The brain patterns switch to mostly Delta waves, which are by far the slowest and have the largest amplitude. Delta waves are experienced when one is totally unconscious. The only difference between stage 3 and stage 4 is the percentage of Delta waves present.


Stage 4 is when Delta waves reach over 50%.

Delta brain waves release anti-aging hormones, heal the mind, and repair muscles, while promoting access to the deepest possible states of relaxation. Stage 4 is when the heart and breathing slow and blood vessels dilate to provide more nourishment to cells.


Delta waves raise the amount of melatonin coming from the pituitary gland, which positively influences the endocrine system, lowers body temperature, and even adds an intuitive dimension to the psyche. Delta waves also help diminish cortisol, a hormone released under stress that tends to overwork the adrenal glands as part of the classic fight or flight sequence. Exhausted adrenals exacerbated by inadequate sleep lead to serious health issues.  Cortisol levels that stay elevated from poor sleep contribute to brain cell damage and aging.


Stage 5 is the notorious REM (rapid eye movement) stage.

This stage exhibits a kaleidoscopic mix of unsynchronized alpha and beta waves, almost similar to the awakened state. This stage is where most of us do our heaviest dreaming. Many psychiatrists and psychologists posit that this stage is when the bits of negative emotions attached to waking life are resolved or disassembled. In other words, REM serves as a safety valve for releasing negative emotions.


There is ongoing research designed to resolve sleep disorders for suicidal and chronically depressed patients. Researchers are attempting to restore proper REM stages to the fullest capacity and get positive results, or if not, to determine what chemicals are released during REM that optimize the process of reducing negatively charged emotions.


Sleep Deprivation Remedies

The stages described above cycle through every one to two hours in such a manner that the early cycle phases have the most time spent in stages 4 and 5 (Delta deep sleep). Then as the sleep goes on, the REM cycles are longer. Any disruption that prevents these stages from recycling or occurring, especially stages 4 and 5 and REM, has adverse mental, emotional and physiological effects.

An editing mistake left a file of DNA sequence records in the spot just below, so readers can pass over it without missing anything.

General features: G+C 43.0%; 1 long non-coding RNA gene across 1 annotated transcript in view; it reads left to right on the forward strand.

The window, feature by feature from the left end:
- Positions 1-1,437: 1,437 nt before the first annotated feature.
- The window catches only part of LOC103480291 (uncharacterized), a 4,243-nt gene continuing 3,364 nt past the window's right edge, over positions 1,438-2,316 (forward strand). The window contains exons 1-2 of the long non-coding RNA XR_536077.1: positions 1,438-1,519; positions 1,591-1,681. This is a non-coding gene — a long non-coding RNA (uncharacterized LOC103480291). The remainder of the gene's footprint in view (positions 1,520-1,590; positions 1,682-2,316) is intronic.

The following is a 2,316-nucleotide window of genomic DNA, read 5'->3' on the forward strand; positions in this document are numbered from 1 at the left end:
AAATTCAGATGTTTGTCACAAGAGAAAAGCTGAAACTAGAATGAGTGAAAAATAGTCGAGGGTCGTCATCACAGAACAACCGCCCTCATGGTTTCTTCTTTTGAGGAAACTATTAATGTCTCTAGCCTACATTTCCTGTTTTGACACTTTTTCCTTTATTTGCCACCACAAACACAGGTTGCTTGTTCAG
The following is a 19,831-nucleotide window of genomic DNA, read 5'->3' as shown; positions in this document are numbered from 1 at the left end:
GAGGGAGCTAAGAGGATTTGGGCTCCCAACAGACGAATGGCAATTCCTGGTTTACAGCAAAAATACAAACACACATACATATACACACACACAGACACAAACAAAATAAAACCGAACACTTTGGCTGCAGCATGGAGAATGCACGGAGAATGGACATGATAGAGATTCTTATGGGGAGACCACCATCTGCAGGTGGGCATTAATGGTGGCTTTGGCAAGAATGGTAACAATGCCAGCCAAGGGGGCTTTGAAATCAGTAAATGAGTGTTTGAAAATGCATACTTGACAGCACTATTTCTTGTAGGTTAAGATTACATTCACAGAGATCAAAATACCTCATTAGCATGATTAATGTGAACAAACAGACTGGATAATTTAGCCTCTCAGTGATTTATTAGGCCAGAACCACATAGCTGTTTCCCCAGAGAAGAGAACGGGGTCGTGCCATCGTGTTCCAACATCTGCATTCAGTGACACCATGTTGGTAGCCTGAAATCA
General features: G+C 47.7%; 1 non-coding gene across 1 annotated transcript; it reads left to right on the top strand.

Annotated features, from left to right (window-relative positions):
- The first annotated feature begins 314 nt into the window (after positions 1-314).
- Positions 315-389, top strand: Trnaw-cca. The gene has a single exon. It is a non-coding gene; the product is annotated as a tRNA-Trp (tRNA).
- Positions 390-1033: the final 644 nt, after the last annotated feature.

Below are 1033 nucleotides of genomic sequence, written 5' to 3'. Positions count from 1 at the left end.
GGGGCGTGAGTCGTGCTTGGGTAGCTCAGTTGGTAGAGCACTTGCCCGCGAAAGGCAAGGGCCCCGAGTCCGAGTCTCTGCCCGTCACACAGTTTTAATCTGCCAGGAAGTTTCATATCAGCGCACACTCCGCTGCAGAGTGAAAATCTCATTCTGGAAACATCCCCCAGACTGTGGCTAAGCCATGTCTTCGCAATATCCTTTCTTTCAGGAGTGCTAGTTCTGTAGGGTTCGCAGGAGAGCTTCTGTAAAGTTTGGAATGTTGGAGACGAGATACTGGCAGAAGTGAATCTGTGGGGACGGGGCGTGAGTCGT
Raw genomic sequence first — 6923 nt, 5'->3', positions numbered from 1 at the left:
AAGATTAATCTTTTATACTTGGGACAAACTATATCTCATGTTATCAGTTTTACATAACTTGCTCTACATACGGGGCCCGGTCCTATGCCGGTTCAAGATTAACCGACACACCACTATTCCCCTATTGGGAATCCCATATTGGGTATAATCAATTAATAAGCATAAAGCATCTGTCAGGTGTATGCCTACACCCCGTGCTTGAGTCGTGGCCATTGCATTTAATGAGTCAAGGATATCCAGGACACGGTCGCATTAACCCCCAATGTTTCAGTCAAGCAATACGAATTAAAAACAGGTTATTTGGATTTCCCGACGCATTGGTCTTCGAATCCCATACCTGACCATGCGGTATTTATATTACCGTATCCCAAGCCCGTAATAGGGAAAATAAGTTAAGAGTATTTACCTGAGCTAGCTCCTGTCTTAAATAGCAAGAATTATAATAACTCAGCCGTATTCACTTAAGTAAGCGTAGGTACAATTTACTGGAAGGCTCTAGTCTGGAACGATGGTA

Factors that influence the sleep cycle

Trying to sleep in too much light inhibits the pineal gland’s melatonin production.  A busy mind or too much caffeine can keep you from falling asleep, and create restlessness that causes you to wake up.  Trips to the bathroom can throw off the cycle.  Anxiety or tension that doesn’t get resolved in REM, leads to feeling tired after a “good night’s sleep” based only on quantity of hours in bed.  Staying up late with too much stimulation, getting up too early, any form of sleep apnea, heavy snoring, and manifestations of insomnia are all signs of sleep disorders that are more than merely inconvenient. They are mental and physical health hazards.


Natural supplements that promote quality sleep

The tendency to reach for prescription or over-the-counter drugs and even alcohol as remedies to poor sleep should be avoided, since these actually interfere with the 5 stages of sleep and how they recycle.  Melatonin is the hormone the body makes naturally to bring sleep and extend early 4 and 5 stages.  Adding a little extra melatonin helps you fall asleep, reach deep sleep, and awaken without grogginess. Proponents of melatonin praise its antioxidant properties as well as its ability to restore proper sleep cycles. 


Another excellent time-tested herb to help with sleep disorders is Valerian Root, which you can find in Relax & Calm.  It is often offered in extract or tincture form. It is actually sleep-inducing, and there are no side effects. It is safe, but not equally effective for everyone. Magnesium and B vitamins taken before retiring have soothing and relaxing effects that induce sleep and prolong stages 4 and 5.


Some methods of relaxing, such as yoga, tai chi, and chi gong, restore the proper flow of energy in and around the body known as chi or prana. These require some effort but offer long-term benefits for becoming relaxed and centered. Everyone who practices Hatha Yoga needs to pay more attention to the corpse pose to get ultimate relaxation.